“Of course,” the woman said, giving her a friendly smile in return.
Giving her a grateful look, Lena dumped her bags onto the freshly made bed, “thank you so much. Have a great day.”
“You too,” the maid said, disappearing through the door and closing it behind her.
Flopping down onto the bed, Lena sighed, feeling like she was about to sink into the mattress. It was so soft after years of a thin prison mattress, and she spread her arms out wide with a look of content on her face. She could’ve stayed there forever, but she had work to do. Her main priority at the moment was having something good to eat and a bath though. It had been an eternity since she’d had something wasn’t prison food and a nice hot bath. Scanning the room service menu, she ordered one of everything that caught her attention, silently thanking the poor idiots who were putting her up for the night, and was soon surrounded by a sea of dishes and a bottle of a deep red Merlot.
The view from her room was spectacular, the fiery sunset reflecting off a thousand windows of all the tall buildings, and she swirled the wine around in her glass as she watched the sky grow darker, thinking over her plan for the millionth time while she listened to the sound of water pounding the bottom of the tub. When it was full enough, she messily tied her hair up and slipped beneath the bubbles and into the hot water, feeling the tension fade from her muscles as she lay suspended in the heat, watching steam rise and fog up the glass as she basked in the relaxing warmth of the bath. Sipping from her glass of wine in one hand, she held a much folded piece of paper in the other, staring at the list of names as the hum of the city carried on outside the window a few feet away. She’d forgotten how loud the city always was, and how bright it was too. Lights sparkled everywhere she looked in the darkness of the night, and Lena sighed, tossing the piece of paper to the bathroom floor, draining her glass of wine and then slipping beneath the water, letting it close over her head.
On the other side of National City, Kara was sitting in one of the upstairs rooms of her bar, absentmindedly alternating between reading a magazine and staring at the TV which was playing reruns of Judge Judy while her staff watered down bottles of vodka. It was getting late, just a couple of hours away from midnight, and she was feeling tired after a long day, the dull thumping of music and loud voices coming from downstairs. Glancing at the clock, she checked on the girls and sighed, climbing to her feet.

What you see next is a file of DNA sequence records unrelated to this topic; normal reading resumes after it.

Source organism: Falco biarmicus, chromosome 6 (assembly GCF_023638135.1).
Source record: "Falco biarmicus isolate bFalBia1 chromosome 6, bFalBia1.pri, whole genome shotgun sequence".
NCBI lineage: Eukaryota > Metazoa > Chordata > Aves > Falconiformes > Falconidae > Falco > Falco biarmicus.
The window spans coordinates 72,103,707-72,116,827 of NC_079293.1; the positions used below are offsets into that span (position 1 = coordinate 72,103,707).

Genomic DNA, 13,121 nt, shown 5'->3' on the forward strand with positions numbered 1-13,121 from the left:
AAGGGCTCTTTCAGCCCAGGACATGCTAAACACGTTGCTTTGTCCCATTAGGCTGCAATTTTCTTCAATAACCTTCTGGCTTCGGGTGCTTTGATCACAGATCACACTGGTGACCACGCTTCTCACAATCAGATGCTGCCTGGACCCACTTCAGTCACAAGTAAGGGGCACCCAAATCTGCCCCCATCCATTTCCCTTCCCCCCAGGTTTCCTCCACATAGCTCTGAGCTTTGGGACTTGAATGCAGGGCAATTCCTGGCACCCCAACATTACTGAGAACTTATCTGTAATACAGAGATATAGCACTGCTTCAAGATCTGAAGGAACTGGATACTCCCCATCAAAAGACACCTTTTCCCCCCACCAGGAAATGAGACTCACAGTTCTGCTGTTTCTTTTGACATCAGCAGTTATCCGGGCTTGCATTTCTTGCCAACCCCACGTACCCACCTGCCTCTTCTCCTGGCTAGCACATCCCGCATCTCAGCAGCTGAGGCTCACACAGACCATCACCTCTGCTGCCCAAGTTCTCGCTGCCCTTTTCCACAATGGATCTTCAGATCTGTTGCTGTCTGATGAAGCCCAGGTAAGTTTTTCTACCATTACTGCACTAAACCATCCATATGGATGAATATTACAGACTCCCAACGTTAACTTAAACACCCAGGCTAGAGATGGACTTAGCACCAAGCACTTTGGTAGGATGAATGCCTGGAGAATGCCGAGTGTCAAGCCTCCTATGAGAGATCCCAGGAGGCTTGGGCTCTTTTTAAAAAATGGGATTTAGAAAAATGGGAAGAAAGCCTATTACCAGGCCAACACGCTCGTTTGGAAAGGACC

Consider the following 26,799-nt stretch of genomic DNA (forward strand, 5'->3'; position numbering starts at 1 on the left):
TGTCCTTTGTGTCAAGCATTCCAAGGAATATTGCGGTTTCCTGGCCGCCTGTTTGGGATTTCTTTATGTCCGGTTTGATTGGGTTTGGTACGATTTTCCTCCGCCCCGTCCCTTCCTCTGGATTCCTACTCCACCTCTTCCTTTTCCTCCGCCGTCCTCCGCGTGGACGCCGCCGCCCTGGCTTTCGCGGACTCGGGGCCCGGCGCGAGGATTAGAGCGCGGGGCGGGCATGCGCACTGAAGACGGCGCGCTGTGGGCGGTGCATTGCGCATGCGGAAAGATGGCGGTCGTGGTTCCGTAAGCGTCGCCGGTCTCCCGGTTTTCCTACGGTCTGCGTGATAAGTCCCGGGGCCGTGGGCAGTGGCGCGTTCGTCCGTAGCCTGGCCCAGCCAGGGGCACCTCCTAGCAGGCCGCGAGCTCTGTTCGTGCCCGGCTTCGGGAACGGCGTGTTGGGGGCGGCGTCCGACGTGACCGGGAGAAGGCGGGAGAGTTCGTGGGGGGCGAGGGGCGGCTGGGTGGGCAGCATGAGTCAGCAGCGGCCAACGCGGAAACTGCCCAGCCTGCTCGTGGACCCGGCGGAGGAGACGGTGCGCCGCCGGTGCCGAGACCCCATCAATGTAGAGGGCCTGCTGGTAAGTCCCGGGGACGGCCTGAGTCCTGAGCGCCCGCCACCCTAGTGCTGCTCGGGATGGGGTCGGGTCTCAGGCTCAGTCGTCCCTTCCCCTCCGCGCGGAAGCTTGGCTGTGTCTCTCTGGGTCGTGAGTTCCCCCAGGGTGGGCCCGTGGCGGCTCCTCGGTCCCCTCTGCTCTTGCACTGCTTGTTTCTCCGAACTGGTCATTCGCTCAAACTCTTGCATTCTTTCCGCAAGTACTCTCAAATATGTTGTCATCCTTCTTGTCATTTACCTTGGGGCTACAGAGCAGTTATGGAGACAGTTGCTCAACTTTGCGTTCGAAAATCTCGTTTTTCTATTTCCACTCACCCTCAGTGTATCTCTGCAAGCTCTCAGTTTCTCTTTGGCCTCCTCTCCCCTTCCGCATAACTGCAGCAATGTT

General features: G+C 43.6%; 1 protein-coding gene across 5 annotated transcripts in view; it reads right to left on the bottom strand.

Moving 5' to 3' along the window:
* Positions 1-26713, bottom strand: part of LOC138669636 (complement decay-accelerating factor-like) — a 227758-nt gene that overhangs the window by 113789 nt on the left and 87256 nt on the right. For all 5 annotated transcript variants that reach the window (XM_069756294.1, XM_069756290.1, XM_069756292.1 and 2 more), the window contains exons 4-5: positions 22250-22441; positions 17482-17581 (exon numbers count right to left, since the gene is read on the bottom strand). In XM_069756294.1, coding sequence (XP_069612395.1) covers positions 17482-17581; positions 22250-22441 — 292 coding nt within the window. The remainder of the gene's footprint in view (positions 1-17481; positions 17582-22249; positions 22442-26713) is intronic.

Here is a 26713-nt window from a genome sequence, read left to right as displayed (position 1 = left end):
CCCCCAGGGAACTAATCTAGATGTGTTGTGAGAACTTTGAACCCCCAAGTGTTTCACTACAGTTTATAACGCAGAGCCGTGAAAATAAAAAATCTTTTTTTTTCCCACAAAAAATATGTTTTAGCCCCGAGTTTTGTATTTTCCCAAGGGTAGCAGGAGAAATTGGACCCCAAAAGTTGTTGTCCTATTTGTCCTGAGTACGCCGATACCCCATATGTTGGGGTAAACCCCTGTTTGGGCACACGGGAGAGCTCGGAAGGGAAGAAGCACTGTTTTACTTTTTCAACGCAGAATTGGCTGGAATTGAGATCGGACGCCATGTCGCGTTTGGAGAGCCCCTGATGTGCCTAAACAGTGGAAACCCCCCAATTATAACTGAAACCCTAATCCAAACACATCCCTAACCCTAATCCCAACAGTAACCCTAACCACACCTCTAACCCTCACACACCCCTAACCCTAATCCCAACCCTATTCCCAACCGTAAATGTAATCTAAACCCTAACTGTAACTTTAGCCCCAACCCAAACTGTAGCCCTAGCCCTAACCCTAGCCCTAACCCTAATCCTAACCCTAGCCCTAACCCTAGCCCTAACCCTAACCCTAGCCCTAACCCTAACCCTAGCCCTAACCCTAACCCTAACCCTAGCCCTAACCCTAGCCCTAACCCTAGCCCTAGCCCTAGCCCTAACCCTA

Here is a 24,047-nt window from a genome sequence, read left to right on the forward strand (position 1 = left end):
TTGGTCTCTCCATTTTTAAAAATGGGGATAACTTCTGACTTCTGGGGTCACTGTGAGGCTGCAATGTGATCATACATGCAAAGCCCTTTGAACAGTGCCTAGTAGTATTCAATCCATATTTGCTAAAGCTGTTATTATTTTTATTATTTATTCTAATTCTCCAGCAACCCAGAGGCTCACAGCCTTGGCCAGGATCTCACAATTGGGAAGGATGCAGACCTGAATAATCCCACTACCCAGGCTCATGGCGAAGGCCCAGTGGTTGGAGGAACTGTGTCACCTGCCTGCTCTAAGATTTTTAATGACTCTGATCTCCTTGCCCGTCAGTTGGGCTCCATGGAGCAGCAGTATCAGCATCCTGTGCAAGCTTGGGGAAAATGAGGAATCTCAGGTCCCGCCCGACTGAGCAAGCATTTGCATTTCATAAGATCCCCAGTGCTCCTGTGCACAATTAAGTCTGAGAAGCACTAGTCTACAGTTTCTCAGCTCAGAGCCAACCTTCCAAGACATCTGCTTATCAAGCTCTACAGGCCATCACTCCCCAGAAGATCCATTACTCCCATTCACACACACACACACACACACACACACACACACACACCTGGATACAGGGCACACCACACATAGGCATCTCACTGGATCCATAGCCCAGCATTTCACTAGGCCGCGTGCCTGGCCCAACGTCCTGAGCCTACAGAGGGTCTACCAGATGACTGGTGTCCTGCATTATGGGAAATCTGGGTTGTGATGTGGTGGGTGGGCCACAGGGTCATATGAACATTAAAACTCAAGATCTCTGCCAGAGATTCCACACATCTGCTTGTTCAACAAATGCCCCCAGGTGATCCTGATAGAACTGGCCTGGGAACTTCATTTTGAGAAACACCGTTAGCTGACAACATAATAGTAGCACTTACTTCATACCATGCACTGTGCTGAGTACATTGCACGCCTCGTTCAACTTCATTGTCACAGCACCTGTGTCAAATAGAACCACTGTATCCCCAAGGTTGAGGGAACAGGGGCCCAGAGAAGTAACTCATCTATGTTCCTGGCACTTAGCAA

“That’s too much!” Kara said, frowning as she looked at the bottles of vodka filled nearly to the brim. “They have to be filled three fingers from the top, not one. Three.”
Leslie, the girl filling the ones in front of Kara was busy staring at the TV, and Kara snapped her fingers in front of the woman’s bored face, giving her a mild look of amusement. “It’s a rerun, Les. She slept with her cousin, and crashed the car.” Pouring a shot of vodka, Kara handed it to the blonde and arched an eyebrow slightly, “what does it taste like?”
“Vodka,” the other woman bluntly replied.
“Exactly. I don’t want vodka. I want vodka and water,” Kara said, giving her an exasperated look. “You want to know why? Because when you’re drunk, it tastes like vodka.”
She gave Leslie a wink before she walked off, the sound of the TV fading behind her as she passed through the door and into the loud din of the bar as she looked down to the floor where people were dancing and music was shaking the foundations. The bar had been hers for years now, a place for her to run her own business, which had turned out to be not as profitable or as fun as she’d hoped, and had in turn led to making some cheaper shortcuts that had left a bad taste in her mouth at first. She did what she had to do to make money and keep her bar open though, and Alex was always quick to reassure her that there was nothing wrong with a little bit of tampering whenever Kara’s conscience threatened to get the better of her. It wasn’t like this was her newest gig with breaking the law, but she had never been quite as reckless as her sister and her … well, Lena wasn’t an ex as per say, more of an occasional hook up, best friend and partner. Feelings had never really come into the mix, but they’d been brilliant partners.
Leaning against the railing of the fence separating her from a twelve foot drop down to the grimy wooden floor below, Kara blew all the air out of her lungs, almost wishing that she’d picked something else to do with her life. She had that old business degree floating around, but an office job had never really interested her, and besides, she was happy with her lot. Besides, she’d be lying if she said she didn’t love the thrill of getting away with breaking the law - it wasn’t like she was hurting anyone either - and she knew that if she was being honest, she wouldn’t pick anything else to do. Flying under the radar was her thing, with her low-end scams and cons, and she managed to make enough to make a decent living. She didn’t need any trouble. Her phone buzzed in her pocket and Kara pushed the sleeves of her bomber jacket up her arms before fishing it out of her pocket. The bluish pulsing lights of the small stage where the DJ was set up painted her face in an eerie blue light as she smiled, staring down at the lit up screen of her phone.
Jailbird: Where’s the fucking cemetery? 12pm?
She didn’t need any trouble, but that didn’t mean it wasn’t about to find her.